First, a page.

If you’re still not sure if an asphalt driveway is the best choice for your property, note a few advantages this material offers over concrete in particular:

    • While asphalt should ideally cure for a few days before you drive on it, the material will set and be ready for use much quicker than concrete.
    •  While concrete can be painted or stained, this process adds to the cost of installing a new driveway, whereas the naturally dark color of asphalt offers a striking contrast to a lighter-colored home.
    • Having concrete painted or stained also makes it difficult to repair that material yourself, as you would need patching compound that matches the color exactly. Asphalt, however, has a relatively consistent color, so DIY patches and small fixes don’t stand out and are not noticeable.


  • Patching larger areas of cracked or broken asphalt is easier and more affordable than repairing broken pieces of concrete. A contractor can easily fill in small sinkholes or deep cracks that go through the entire layer of asphalt, whereas broken concrete usually needs to be cut away and removed altogether, and then new concrete poured in that area, making the job more time-consuming and typically more costly.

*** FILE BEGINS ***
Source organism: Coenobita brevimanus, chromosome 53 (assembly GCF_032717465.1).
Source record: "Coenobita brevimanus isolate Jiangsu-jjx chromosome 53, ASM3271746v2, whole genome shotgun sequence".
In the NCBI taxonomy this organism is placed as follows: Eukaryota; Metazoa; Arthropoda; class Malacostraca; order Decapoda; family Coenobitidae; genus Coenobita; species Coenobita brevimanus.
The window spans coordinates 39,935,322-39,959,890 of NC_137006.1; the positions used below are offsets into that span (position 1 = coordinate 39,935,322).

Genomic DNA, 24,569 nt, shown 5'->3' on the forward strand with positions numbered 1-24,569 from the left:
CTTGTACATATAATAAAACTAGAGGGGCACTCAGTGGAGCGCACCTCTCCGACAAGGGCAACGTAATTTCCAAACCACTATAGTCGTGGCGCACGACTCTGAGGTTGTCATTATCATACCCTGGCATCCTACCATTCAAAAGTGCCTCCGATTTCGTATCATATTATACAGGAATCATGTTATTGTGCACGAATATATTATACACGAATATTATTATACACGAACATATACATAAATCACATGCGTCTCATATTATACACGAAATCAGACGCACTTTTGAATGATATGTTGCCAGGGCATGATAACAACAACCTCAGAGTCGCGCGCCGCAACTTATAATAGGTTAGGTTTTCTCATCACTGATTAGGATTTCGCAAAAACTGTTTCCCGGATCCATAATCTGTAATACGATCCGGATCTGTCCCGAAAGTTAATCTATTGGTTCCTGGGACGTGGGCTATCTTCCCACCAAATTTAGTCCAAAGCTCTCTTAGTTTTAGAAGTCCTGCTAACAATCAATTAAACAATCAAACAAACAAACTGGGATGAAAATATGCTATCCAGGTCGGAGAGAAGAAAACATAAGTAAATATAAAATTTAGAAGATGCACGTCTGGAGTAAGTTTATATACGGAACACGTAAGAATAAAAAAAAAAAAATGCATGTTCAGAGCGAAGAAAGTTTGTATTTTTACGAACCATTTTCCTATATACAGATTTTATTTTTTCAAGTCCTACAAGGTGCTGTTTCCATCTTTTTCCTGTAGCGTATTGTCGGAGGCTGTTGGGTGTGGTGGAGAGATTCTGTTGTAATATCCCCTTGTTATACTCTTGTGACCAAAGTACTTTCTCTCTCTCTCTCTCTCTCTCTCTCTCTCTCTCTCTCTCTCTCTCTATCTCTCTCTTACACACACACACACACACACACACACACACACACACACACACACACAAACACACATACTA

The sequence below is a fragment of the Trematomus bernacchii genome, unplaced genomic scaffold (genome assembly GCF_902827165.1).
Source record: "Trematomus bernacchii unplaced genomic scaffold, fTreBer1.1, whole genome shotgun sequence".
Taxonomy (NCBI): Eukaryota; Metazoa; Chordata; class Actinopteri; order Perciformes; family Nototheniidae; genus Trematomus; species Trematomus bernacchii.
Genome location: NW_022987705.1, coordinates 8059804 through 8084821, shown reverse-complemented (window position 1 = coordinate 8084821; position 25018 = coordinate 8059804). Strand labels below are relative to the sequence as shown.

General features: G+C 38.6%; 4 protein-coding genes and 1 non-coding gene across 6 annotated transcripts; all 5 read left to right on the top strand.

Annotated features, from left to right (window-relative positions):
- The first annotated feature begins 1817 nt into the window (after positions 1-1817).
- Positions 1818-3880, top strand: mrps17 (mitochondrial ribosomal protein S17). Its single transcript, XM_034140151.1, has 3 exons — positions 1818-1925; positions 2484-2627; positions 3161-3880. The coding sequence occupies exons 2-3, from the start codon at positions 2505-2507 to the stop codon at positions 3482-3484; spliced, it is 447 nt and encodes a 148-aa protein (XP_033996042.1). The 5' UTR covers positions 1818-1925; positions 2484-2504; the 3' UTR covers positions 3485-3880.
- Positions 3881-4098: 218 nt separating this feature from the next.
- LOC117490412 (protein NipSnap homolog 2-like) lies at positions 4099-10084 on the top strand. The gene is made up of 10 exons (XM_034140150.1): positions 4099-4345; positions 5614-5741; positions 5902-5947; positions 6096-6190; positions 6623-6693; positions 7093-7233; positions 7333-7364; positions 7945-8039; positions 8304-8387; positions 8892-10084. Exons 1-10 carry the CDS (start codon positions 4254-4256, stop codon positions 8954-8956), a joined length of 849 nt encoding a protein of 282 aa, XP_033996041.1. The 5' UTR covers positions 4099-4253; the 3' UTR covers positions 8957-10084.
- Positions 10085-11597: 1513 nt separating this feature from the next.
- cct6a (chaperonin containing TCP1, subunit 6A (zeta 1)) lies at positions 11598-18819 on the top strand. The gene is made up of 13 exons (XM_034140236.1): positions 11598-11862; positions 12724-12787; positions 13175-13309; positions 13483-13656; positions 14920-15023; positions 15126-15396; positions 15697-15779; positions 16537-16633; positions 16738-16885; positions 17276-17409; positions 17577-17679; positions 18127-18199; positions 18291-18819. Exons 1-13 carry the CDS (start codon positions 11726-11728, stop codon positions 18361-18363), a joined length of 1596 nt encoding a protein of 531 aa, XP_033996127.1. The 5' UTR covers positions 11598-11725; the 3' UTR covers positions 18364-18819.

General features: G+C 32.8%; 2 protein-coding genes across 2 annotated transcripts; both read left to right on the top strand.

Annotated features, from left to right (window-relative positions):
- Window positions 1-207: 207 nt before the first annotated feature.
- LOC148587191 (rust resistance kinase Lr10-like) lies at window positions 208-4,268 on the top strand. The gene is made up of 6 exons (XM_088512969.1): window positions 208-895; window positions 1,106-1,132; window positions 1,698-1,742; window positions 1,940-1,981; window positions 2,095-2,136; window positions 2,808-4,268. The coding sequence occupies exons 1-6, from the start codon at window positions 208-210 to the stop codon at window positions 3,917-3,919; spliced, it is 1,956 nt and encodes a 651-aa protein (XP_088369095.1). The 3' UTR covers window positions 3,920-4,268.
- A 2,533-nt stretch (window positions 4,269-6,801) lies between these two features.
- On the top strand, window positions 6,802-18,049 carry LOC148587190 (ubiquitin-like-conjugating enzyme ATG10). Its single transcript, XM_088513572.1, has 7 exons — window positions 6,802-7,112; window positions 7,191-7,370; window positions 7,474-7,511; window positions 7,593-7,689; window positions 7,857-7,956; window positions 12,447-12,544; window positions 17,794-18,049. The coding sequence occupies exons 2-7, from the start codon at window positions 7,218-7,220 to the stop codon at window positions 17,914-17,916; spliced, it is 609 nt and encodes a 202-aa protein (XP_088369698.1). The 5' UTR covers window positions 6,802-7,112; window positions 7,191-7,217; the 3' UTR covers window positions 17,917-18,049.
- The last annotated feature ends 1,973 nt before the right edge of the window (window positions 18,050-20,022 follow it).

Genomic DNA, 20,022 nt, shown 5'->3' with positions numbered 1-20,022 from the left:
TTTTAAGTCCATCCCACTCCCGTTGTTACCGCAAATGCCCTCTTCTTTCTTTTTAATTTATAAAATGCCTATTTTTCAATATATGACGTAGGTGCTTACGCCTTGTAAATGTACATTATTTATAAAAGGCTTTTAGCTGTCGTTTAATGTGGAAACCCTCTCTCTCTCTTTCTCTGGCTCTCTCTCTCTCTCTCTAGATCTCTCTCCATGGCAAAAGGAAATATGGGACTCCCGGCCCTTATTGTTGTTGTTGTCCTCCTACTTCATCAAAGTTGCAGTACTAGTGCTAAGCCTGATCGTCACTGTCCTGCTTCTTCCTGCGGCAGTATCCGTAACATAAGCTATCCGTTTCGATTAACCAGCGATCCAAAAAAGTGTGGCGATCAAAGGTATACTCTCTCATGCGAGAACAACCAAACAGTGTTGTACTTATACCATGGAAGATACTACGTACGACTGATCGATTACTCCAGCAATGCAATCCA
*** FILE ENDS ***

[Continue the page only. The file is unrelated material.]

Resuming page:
• The dark color of asphalt may make the surface a bit hot during summertime, but it also means that snow and ice will melt more readily during winter months! Asphalt will hold more heat during winter, so you may not need to use as much salt or work as hard to clear snow and ice from your asphalt driveway as you would concrete.
  • The soft, porous material of asphalt absorbs sound, making it an especially good choice if you live near a school, busy highway, business, or production facility. It can also be a good choice if you just have noisy neighbors!
  • Because asphalt is naturally textured and a bit bumpy, it offers more traction for vehicles and for foot traffic. Your vehicle may slide around far less often, and you may suffer fewer slips and falls yourself, when you choose asphalt over concrete.

Asphalt is also typically more affordable than concrete, and this is an important consideration, not just for the installation of your new driveway, but for its maintenance over the years. When an asphalt driveway is so badly damaged that it needs to be replaced, you can typically have a fresh layer of material poured over the current layer.

Severely damaged concrete driveways, however, often need to be ripped up and removed, with a new driveway poured altogether. When you choose asphalt over concrete, your installation costs are then lower, as are your long-term maintenance and repair costs.[/vc_column_text][/vc_column_inner][/vc_row_inner][vc_row_inner][vc_column_inner width="1/2"][vc_column_text]